All good design matters. It is so deeply ingrained in our psyche that it can become difficult to pin it down, but let’s have a go at being more objective about it.
Humans are designed to change their environment. It is written in our DNA. People do not have large, scary teeth and claws, imposing physical stature, poison jaws, intrinsic camouflage ability, and are not particularly fleet of foot. These are all attributes that assist a species from being on the menu for some other creature higher up the food chain. Instead, we have flexible brains, complex language, and opposable thumbs – which we employ on an individual or collective basis to bring order and control over wild nature, to keep us safe and to prevent us becoming ‘dinner’.
We are also intrinsically geared to respond to rhythm. Repeated rhythm makes patterns. Thus we are aware of the rhythm of the seasons, easily adapt to a daily routine, and in fact, thrive when there is a measure of predictable order and control in our lives. We scan the environment to subconsciously collect data that fits into our known world view but have difficulty placing data that does not fit. Sometimes the consequent psychological dissonance is so bad we reject the data before we reject our world view! Known boundaries, rhythm and patterns make it easier for us to assess the risks and reduce the number of choices that have to be made. Psychologists will tell you that choosing, especially when the outcome is unknowable, is stressful, so reducing the number of choices that one has to make in a fast-paced modern world can be beneficial, even restful. Pattern breeds coherence. Lack of coherence creates chaos.
Pattern is not only about rhythms in time, but the daily life of individuals in a society, located in a physical environment. Daily life also automatically weaves new patterns around time, colour, taste, textures and smells. They take on a nuanced cultural identity. You will notice that the skylines of Middle Eastern communities are dominated by curvilinear minarets and domes of mosques. This informs a design motif, or pattern, that we place as Persian in context, the roots of which are deeply embedded in the Islamic faith. European rooves, in contrast, are often steeply pitched to shed snow. People who grow up in these regions are more comfortable with angles and sharp geometry and this translates into a design language generally favoured by people from more liberal cultures. However, unrelieved pattern, like unrelenting routine, dulls the senses into complacency. It seems we need a measure of danger, an occasional squirt of adrenaline, to keep us mentally alert. In a pattern, we recognise this as a change in rhythm or order, not enough to create chaos, but enough to keep us stimulated. It’s like going on holiday – a change of scenery, or a change in the routine, makes it all the more delightful.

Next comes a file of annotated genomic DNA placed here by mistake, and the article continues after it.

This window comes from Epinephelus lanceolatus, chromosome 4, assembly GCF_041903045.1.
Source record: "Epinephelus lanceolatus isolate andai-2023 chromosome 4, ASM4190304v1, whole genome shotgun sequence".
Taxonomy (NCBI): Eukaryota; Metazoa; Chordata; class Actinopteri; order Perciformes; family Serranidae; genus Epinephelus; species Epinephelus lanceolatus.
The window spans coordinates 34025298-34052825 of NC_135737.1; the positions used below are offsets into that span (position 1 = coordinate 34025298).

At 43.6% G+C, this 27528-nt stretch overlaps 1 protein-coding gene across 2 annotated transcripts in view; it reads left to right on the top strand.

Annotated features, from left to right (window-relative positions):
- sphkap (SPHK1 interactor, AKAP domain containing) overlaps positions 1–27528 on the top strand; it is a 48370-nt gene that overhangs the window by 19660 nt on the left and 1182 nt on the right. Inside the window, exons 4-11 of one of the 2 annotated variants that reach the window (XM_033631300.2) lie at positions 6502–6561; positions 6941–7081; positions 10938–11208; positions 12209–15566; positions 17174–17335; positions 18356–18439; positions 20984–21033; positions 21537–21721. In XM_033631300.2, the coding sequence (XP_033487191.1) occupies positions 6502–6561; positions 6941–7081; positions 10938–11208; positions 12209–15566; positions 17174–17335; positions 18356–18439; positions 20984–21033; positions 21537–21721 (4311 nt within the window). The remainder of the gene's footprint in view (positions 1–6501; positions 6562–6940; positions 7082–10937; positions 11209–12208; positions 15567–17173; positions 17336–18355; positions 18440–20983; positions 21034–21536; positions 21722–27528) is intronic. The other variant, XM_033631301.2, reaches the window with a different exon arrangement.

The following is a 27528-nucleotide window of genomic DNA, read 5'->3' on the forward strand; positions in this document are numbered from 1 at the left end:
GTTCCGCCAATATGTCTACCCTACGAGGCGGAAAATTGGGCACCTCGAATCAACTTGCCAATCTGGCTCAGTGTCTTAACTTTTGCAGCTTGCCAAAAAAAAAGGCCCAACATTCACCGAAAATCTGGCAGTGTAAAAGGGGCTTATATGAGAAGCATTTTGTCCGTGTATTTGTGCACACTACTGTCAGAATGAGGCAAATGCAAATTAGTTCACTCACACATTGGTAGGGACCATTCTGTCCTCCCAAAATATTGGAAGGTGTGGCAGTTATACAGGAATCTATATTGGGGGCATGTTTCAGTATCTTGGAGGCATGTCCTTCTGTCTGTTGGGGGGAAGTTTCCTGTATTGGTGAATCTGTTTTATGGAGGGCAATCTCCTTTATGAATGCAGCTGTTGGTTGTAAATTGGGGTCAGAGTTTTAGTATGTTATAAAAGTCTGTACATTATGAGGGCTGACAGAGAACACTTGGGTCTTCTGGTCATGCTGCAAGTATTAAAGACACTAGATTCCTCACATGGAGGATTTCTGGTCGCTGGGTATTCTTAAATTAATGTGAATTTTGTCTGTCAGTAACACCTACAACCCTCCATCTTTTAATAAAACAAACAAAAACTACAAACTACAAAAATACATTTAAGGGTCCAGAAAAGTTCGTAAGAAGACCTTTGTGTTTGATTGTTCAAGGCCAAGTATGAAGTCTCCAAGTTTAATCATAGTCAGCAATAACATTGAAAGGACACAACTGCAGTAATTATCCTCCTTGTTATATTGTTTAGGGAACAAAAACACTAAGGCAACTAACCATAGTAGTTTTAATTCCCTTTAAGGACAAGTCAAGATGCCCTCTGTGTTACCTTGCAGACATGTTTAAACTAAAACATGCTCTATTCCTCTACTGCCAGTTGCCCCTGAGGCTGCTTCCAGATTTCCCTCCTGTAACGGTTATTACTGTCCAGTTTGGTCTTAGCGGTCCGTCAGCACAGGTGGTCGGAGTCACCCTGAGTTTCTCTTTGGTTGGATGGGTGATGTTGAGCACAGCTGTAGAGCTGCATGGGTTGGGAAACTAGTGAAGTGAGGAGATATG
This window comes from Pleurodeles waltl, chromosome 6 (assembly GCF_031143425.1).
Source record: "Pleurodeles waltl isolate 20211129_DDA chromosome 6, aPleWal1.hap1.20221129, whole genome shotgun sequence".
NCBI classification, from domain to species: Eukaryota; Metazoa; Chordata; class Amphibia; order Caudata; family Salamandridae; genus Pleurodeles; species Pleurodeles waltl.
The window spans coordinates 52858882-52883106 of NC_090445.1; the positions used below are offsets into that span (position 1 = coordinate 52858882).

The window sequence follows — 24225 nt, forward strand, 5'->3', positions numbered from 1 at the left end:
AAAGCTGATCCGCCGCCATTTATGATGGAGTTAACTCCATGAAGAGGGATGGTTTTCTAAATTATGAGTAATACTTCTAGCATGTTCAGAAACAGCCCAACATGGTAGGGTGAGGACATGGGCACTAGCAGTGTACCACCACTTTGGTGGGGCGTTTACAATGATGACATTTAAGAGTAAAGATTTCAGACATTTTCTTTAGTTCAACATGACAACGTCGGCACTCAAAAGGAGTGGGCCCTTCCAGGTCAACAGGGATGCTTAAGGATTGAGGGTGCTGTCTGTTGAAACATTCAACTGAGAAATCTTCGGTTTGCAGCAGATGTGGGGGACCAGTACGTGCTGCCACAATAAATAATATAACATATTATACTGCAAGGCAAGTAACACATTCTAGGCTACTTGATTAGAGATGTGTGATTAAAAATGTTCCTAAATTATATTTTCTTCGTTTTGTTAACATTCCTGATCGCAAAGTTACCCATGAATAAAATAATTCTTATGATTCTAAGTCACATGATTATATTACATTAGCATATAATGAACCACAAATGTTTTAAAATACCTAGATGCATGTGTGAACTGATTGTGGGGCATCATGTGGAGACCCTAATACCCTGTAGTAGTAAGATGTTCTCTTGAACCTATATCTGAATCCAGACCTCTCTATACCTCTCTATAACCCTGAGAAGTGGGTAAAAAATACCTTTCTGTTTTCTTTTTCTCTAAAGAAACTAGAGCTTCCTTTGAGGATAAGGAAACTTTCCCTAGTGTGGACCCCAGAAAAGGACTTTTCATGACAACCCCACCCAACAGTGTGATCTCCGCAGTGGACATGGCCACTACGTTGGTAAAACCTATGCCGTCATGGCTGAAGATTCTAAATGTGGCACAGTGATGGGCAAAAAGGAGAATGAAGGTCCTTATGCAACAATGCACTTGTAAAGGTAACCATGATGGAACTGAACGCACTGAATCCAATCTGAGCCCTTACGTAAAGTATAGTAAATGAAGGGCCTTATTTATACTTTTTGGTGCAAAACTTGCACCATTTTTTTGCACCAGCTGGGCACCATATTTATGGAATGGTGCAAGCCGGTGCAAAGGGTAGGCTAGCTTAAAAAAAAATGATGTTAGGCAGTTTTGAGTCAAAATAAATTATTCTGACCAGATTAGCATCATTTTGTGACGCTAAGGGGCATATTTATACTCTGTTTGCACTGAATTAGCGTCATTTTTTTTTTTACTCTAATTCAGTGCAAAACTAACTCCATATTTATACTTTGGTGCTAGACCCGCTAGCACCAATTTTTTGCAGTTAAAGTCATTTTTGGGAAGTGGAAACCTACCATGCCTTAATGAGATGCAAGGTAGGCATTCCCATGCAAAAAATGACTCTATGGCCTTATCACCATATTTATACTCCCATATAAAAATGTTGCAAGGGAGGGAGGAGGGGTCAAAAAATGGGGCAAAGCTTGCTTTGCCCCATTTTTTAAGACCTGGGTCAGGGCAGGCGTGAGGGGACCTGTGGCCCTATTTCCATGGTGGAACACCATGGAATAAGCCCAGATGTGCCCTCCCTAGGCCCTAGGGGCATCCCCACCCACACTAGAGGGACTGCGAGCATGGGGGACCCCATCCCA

Good design is purposeful. It marries function with coherence and offers a refreshing break from the pedestrian. Visually, it also recognises ‘cultural design’ surrounding individuals with the ‘patterns’ that have a sense of familiarity. In doing so, it creates a less stressful and more comforting environment. Yes, good design matters, because it makes us feel better. It engages our senses, keeps us alert and comfortable in equal measure. These are the hallmarks that keep people at their most productive. That is why it matters. That is why good design has value.
What does all of this have to do with landscape designers?
Gardeners are very special people. Blessed with green fingers and an abundance of patience, with time and energy they can transform a site into their Eden, experimenting and changing as the mood moves them. This is their ‘bliss’, and in satisfying it they do their small bit to take care of the planet whilst bringing a measure of order and control to their environment. Not all people have green fingers, design expertise, or heaps of patience to work at a slow transformation. Some people don’t even know where to start. Without these qualities, it can in fact become a frustrating exercise. Expensive mistakes get made, such as buying plants that turn out to be uncooperative and refuse to thrive, pavers that are heavy and cumbersome to place in the first instance, and then end up being badly placed because ‘need’ was considered without design coherence. And still, the property that one has already invested in heavily does not satisfy. One looks around and is frustrated that the effort and expense already spent is not translating into the quiet satisfaction that any well-designed space provides. It rubs at the edges of our mind because we are subconsciously geared to respond to rhythm and pattern and coherence. Nor does it draw one out to enjoy the full extent of the property.
Having a well-designed plan, undertaken by professional designers, who are keenly aware of uniquely South African elements that impact the landscape, such as our strong light, our local flavour and colour, and use it to advantage, cuts through all the wasted time and expense used in ‘making it up as you go’. It focuses energy, budgets and roll-out. In the end, it saves time and sets one up for successful execution.
Contours Design Studio is giving away a landscape design plan valued at R20 000. Enter the competition at the official competition page.
Join our community
Subscribe to receive news, tips and other great, useful content from us. We promise not to fill up your inbox.
Enter your email address in the box below and hit 'SUBSCRIBE!'